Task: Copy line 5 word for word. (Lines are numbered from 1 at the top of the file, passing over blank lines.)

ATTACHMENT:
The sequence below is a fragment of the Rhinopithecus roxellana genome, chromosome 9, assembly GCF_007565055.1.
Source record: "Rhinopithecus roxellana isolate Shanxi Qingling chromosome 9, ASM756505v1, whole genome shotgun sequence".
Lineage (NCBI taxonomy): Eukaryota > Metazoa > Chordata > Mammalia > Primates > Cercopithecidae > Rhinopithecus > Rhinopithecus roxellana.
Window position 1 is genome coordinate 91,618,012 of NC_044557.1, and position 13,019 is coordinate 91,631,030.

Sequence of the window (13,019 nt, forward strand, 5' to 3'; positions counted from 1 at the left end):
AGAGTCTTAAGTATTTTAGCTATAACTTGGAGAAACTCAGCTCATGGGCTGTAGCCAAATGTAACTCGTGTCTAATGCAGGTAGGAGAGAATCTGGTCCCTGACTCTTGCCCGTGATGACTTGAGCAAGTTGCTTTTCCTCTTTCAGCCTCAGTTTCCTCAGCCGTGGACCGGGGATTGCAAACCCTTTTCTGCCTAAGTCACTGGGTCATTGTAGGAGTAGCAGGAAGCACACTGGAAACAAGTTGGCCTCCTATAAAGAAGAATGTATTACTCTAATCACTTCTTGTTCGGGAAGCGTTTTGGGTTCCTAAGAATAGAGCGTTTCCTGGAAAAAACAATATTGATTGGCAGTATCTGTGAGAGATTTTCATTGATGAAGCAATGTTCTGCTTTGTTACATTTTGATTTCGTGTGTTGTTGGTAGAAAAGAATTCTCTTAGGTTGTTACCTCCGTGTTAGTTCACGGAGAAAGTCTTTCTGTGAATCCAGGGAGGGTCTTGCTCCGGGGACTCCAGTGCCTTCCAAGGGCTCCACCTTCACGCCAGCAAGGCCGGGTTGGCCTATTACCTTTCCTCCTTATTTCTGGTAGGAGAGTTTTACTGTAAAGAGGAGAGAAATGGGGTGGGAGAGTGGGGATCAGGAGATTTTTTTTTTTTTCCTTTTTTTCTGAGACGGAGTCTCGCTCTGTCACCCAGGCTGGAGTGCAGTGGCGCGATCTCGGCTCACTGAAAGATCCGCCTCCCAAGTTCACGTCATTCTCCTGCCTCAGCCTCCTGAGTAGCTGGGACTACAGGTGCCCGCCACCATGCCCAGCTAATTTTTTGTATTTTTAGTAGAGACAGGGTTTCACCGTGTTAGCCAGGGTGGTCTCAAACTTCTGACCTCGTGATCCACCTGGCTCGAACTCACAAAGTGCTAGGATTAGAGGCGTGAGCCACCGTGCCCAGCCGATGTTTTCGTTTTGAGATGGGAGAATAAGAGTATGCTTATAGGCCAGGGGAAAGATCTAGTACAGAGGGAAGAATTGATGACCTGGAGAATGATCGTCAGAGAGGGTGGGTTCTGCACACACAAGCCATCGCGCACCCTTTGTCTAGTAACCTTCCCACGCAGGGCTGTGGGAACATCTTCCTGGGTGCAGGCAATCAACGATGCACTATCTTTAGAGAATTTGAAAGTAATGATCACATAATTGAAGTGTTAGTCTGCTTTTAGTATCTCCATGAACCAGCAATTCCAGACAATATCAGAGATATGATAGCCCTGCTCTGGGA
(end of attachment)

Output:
Sequence of the window (13,019 nt, forward strand, 5' to 3'; positions counted from 1 at the left end):